Wednesday, 15 January 2020

A full moon was lighting up the bedroom when I awoke at 6.30 last Friday morning.  After injections to both eyes on Thursday that almost blinded me I'd gone to bed early.  Now, I could see again and was rarin' to go for a run to erase nasty memories of the previous day.
Friday's full moon...   (Click to enlarge)
I stepped out under a clear sky into a silent world.  Grass was brittle and glittering in the moonlight as I made my way through frozen fields towards Castle Hill.  
Two masts at breaking dawn
At breaking dawn the local poacher materialized from the gloom with his two whippets and asked the inevitable two questions,  "Have you seen anything of Geoff lately (a mutual friend who is quite ill)" and "how is your prostate now?"  I answered  "No" to the first question and "It's manageable" to the second before tackling the final steep slope to the summit.
The ghost runner
The sky had lightened to pale orange as I circled the rim of the hill for a couple of circuits, waiting for the sun to peep over the horizon. 

I didn't have to wait long.  Pretty soon the whole landscape was awash with the sun's fiery rays and for the first time that morning I began to feel warm.  I jogged home in search of further warmth, hot porridge and a mug of reviving coffee.
It's two months since my last radiotherapy treatment and I haven't yet found the eagerness to run.  The Oncologist told me it would take time to recover but I didn't expect it to take this long!  Perhaps my 87 years has something to do with it?
Sunrise on the cricket field
But I'm trying.  Early morning reps on a local cricket field, stopping and jogging home when the sun comes up, is a current favourite.  I don't like folk seeing how much I've slowed!
Round Grimwith
And, together with my wonderful partner I've been on dawn runs round Grimwith reservoir.
Come on, slow coach...
She sometimes has to wait for me, which rankles a bit, but she is a tiny bit younger than me.... 
...which is better than thinking the radiotherapy hasn't worked.

Sunday, 22 December 2019

Winter Solstice......

Maybe there's a bit of Druid blood in me for I just had to get out today on the shortest day of the year, the winter solstice.  I struggled a wee bit up Castle Hill (read walked!) but got into some sort of flow again once I reached my old running track on the flatter top. 
My running track  (Click to enlarge pictures)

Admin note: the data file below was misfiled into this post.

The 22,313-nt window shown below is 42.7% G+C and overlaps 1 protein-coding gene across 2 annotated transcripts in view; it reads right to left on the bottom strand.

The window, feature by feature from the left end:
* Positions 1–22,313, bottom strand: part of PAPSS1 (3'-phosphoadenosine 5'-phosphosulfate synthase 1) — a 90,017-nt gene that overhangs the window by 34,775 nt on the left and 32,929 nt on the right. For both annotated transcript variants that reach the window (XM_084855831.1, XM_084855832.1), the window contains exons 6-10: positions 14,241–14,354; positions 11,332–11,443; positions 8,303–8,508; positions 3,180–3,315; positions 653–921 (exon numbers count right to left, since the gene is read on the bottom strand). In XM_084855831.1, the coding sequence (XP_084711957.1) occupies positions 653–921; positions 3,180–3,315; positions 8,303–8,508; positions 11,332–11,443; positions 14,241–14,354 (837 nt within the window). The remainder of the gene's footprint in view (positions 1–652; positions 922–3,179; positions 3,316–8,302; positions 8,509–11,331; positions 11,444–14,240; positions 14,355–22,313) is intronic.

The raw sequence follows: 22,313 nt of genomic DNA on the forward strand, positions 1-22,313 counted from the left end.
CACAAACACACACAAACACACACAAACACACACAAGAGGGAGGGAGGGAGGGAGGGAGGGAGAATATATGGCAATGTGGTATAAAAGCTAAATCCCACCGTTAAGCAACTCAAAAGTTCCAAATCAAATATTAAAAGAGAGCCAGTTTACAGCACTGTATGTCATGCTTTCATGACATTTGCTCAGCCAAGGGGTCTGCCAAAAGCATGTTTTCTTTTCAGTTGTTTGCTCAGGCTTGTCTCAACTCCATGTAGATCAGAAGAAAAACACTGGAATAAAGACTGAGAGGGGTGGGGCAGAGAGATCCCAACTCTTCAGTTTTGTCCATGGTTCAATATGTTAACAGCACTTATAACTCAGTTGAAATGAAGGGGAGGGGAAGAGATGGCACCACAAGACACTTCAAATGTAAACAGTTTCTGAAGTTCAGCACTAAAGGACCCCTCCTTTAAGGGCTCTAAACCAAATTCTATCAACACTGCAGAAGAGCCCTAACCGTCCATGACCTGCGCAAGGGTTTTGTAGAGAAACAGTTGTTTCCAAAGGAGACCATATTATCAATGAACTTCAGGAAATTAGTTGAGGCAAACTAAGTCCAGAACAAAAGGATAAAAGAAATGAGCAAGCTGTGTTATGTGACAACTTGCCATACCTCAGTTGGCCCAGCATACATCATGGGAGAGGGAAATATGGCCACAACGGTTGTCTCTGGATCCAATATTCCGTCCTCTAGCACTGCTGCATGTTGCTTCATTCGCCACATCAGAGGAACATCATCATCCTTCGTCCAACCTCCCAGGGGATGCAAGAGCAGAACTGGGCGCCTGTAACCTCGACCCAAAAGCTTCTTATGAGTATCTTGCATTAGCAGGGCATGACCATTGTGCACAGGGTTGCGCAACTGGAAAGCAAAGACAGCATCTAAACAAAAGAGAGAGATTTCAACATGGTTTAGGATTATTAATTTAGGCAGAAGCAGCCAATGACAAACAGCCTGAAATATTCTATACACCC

I just had to stop and take a photograph, it felt so good to be back again, running on top of my little world, even in cloud and a nithering wind.  I could hear music playing and drums beating and I felt they were playing just for me, a welcoming back from that dark world I'd been living in for the past few months. 
Approaching the tower
 A little thrill was rippling through me as I approached Victoria Tower.  The folk group, Thieving Magpie, were going through their exuberant paces on the grass in time to the music of half a dozen darkly dressed instrumentalists. 
Thieving Magpie performing
There was shouting and clacking of sticks as they went about their merry dance. It'a shame the sun didn't join in the celebration. peeping over the horizon to light up the fun and proclaim that we were hopefully going to see a lot more of it in 2020
I jogged home through muddy fields, shouting 'hello you lot' to the horses I mentioned in yesterday's post.
This animal was happy,
very happy.

Saturday, 21 December 2019

I'n not done yet.....

I went for a run today, or rather I jogged across waterlogged fields, along a lane that resembled a muddy river before saying hello to a posse of mainly skewbald horses on the steep part of Castle Hill.  
Oh, and it was raining.  
 It was my first run for 88 days and in spite of inclement weather it felt so good to don my studs in the early morning and to feel wind and rain on my face again.  After the big C and drastic treatment, it had seemed doubtful whether I'd ever run again.
Friendly horses on Castle Hill  (Click to enlarge picture)
 I'd set my mind on December 21st because at each Solstice a Folk Group, Thieving Magpie, dance on Castle Hill to greet the sun on the longest or shortest day.  But they weren't there today, I assume because Winter Solstice this year occurs on the 22nd!  
I'll probably go again tomorrow.
Besides all the rain we've had some mixed weather in the Dales.
We've had mist, making it feel quite atmospheric,
a blanket of snow 
and occasionally a beautiful sunrise,
but unfortunately I've felt too knackered to enjoy it.  
Perhaps that will change over Christmas and New Year when Old Runningfox will attempt to acquaint himself with local trails again.

Sunday, 20 October 2019


Running is currently out of the question, which is hard to take.  It's what I enjoy most, the only thing I'm any good at.  It gives me a time from the world, from Brexit, a time to float along, a free spirit, to forget my age, escape reality, to run for sheer enjoyment with no thought of time nor distance or training schedules.